What Is?

What Is Docker Compose?

Setting up Docker containers with docker run is straightforward, but if you need the same kind of containers over and over again, there is an even more convenient way: the docker compose command.


The docker compose command evaluates the docker-compose.yml text file in the current directory and then sets up the appropriate containers. This is especially useful if you want to combine multiple containers in one setup.


To use docker compose, you just need to learn the syntax of docker-compose.yml. This is the syntax we’ll focus on in this post.


In the past, docker-compose was a command independent of docker. In current versions, however, compose is implemented as a subcommand of docker and can thus be called without a hyphen. In Spring 2022, the new docker compose command was built in to Docker Desktop by default. Linux users with older Docker installations, on the other hand, had to install the old docker-compose command separately.


Regarding their functionality, docker-compose and docker compose are almost completely identical (see also the following link with a very short list of incompatibilities). What has changed, however, is the internal implementation: like the entire docker command, docker compose was developed in the Go programming language and should run noticeably faster than the older docker-compose command, which is actually a Python script.




Docker-Compose Versus Docker Stack

As if the differentiation between docker compose and docker-compose wasn’t enough, docker stack opens up another way to bring a setup formulated in docker-compose.yml to life, so to speak:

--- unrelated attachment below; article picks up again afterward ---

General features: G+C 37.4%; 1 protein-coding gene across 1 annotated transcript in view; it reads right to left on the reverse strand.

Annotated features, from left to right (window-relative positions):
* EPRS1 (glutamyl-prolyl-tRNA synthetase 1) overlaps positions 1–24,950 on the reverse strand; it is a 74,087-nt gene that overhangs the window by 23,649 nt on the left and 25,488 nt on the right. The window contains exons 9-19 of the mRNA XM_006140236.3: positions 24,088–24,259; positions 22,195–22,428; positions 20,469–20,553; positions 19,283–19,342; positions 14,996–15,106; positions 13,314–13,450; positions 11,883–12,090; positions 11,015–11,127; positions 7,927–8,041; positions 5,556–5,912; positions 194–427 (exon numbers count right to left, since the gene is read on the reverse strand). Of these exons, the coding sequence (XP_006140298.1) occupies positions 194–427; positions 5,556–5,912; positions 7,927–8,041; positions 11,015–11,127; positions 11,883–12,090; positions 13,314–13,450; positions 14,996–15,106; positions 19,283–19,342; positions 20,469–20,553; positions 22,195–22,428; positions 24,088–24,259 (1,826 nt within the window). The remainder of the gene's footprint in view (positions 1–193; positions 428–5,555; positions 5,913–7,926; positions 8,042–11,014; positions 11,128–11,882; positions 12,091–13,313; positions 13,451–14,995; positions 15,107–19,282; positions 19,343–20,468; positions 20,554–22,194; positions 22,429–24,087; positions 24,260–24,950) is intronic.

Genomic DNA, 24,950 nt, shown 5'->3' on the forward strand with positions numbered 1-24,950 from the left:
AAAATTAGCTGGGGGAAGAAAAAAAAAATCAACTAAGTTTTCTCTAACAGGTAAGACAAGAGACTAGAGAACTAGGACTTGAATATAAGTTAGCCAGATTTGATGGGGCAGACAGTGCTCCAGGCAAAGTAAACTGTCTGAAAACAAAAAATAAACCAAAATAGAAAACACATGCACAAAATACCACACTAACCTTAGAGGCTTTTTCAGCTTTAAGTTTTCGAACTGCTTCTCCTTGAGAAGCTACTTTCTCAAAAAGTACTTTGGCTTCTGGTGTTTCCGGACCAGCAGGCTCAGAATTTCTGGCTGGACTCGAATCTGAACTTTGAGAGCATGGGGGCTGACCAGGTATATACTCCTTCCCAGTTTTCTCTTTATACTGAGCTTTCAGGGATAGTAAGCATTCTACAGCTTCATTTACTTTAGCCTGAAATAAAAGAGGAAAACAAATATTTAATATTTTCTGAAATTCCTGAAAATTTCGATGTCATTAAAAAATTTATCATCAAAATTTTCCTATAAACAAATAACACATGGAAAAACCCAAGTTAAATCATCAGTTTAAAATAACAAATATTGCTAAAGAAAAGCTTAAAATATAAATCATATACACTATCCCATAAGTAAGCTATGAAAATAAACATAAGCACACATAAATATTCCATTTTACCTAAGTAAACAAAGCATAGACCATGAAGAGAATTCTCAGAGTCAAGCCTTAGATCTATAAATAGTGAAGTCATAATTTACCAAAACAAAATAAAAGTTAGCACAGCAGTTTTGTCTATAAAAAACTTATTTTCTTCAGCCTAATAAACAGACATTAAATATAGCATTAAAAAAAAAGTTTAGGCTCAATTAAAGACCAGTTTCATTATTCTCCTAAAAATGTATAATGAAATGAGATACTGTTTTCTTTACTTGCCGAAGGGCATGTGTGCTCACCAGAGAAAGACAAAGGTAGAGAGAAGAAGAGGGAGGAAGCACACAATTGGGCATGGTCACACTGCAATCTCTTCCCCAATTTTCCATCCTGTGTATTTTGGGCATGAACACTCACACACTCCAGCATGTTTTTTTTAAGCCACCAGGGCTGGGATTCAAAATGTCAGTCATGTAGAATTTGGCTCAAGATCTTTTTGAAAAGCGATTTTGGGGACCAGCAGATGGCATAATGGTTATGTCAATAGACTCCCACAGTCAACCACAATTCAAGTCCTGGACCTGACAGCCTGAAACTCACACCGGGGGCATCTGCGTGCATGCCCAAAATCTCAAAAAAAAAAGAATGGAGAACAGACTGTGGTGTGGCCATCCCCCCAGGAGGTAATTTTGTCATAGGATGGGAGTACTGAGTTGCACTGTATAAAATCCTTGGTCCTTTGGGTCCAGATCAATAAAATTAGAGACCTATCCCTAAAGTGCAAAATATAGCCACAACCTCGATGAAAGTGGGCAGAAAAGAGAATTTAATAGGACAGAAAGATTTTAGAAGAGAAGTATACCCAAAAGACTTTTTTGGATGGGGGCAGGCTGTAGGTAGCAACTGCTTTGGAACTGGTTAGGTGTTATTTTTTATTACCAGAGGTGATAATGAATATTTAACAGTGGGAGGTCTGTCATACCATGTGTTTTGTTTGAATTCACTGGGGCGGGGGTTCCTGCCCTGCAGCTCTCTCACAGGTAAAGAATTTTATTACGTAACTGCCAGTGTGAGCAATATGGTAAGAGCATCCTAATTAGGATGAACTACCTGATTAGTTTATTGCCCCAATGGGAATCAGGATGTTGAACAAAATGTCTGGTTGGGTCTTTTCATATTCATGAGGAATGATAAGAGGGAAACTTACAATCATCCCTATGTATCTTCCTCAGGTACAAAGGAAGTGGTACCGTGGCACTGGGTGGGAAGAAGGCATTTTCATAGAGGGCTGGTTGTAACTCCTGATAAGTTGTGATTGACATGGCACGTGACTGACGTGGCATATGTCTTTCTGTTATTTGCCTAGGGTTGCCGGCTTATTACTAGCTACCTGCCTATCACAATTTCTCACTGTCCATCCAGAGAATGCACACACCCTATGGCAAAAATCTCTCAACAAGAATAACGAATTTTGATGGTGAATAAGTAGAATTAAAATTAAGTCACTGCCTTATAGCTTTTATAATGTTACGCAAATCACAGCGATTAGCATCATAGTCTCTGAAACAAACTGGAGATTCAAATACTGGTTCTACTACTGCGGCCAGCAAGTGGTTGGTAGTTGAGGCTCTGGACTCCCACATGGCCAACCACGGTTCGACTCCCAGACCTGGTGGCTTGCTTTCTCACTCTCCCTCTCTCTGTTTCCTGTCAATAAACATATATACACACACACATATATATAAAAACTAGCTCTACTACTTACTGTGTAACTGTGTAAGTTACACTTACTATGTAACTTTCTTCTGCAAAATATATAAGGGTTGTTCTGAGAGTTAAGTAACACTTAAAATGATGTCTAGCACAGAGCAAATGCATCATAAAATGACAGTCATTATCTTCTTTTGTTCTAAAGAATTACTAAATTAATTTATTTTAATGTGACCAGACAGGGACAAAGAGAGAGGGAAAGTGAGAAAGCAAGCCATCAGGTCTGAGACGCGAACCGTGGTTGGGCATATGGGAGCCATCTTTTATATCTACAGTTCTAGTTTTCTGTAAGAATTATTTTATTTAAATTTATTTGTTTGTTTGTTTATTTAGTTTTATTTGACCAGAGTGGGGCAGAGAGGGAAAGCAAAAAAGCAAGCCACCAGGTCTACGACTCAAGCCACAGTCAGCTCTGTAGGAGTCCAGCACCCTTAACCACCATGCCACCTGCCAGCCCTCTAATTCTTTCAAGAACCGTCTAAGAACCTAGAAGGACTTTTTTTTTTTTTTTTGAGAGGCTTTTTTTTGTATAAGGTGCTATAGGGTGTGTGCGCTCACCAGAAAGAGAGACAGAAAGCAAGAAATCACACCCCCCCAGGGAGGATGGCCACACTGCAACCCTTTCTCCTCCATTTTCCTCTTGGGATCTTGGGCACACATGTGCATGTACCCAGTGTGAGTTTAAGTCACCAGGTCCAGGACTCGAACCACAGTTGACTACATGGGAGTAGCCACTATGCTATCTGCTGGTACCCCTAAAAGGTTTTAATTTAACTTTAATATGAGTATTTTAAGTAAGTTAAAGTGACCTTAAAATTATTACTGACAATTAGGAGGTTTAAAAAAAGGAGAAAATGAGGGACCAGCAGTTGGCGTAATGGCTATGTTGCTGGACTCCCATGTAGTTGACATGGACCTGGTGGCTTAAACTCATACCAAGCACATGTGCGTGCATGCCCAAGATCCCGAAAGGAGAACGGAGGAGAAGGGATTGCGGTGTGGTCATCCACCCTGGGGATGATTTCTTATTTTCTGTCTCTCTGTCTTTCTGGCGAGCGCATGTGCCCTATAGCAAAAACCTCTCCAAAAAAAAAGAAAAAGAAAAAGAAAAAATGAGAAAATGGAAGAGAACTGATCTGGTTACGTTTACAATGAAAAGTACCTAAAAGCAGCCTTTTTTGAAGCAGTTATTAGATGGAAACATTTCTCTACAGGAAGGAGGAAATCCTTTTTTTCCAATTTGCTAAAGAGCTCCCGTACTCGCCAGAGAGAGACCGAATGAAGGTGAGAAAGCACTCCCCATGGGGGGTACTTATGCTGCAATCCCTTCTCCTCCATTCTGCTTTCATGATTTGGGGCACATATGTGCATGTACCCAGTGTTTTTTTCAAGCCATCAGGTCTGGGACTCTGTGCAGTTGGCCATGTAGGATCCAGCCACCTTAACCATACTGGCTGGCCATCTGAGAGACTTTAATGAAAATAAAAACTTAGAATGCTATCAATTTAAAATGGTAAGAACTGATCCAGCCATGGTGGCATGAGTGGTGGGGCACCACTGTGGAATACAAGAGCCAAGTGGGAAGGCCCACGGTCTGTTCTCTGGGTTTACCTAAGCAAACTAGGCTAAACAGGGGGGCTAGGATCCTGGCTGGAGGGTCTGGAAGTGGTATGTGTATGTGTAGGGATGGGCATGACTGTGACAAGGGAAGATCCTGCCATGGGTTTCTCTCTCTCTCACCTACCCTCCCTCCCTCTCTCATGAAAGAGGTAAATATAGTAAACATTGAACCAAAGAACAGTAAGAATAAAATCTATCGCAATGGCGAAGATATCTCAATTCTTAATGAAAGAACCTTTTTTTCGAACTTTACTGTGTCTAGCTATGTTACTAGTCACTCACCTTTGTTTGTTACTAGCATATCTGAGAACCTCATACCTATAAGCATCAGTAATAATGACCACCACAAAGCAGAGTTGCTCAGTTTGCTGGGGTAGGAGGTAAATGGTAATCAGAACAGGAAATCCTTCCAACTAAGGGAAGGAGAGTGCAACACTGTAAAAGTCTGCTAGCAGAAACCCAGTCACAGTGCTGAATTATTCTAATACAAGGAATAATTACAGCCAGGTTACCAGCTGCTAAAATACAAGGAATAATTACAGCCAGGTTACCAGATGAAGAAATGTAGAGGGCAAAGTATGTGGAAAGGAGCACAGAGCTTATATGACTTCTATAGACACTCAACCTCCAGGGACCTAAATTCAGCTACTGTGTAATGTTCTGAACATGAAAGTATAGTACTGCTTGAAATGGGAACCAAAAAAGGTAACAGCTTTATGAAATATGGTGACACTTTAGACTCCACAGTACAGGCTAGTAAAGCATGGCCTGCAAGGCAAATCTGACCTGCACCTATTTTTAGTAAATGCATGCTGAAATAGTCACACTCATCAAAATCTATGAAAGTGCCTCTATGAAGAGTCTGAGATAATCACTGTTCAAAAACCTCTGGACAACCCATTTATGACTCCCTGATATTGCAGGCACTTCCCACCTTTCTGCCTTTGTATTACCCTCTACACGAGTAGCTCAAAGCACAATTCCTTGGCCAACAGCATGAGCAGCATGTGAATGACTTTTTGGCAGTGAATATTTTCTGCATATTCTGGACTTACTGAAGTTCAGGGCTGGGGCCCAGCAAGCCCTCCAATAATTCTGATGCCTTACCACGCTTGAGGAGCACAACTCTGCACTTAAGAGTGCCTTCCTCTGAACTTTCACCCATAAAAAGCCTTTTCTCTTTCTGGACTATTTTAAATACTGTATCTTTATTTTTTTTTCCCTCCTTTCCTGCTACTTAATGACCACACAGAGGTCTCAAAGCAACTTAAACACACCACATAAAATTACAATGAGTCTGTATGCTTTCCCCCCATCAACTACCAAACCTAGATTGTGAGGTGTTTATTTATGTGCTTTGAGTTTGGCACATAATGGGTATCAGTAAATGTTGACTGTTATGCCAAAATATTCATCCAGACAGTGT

• The traditional way is to use the docker compose or docker-compose command to set up and start the containers.
  • Alternatively, you can use docker stack deploy to create and run equivalent services. Just as docker compose saves you from running docker run or docker exec multiple times with countless parameters, docker stack deploy replaces various commands of the docker service ... 

Although the end result is ultimately very similar (you can use the setup described in the file), the differences behind the scenes are significant: docker compose works directly with containers.


docker stack deploy, on the other hand, sets up a group (a stack) of services. Services were designed to make Docker services distributable and scalable. However, you absolutely don’t need to set up a Docker cluster (or swarm, to stick with the official terminology) for you to use docker stack deploy. It suffices to run docker swarm init once, which turns your Docker instance into a mini swarm consisting of just one member.


So, the initial hurdle for docker stack deploy isn’t high. Nevertheless, you must be aware that the use of services brings an additional layer of abstraction into play. For Docker beginners, this makes the application more confusing without providing any immediate benefits. In this respect, it’s advisable, especially for beginners, to give preference to docker compose for the time being.


Advanced Docker users, on the other hand, consider services to be the better containers. “Docker service is the new docker run,” was once said at a Docker talk. docker stack deploy is then the more versatile alternative to docker compose.


docker stack deploy requires that the docker-compose.yml file conform to at least version 3.0 syntax.


Installing “Docker-Compose”

On macOS, Windows, as well as recent installations on Linux, docker compose is an integralpart of Docker. You proceed as follows to check that yourself:


docker compose version

   Docker Compose version 2.11.1


For older Linux installations, you should test to see if you can run docker compose without a hyphen. Only if it comes to the error message compose is not a docker command will a manual installation of the conventional command docker-compose be required. To do this, you need to run the following command, replacing 1.29.2 with the current version number: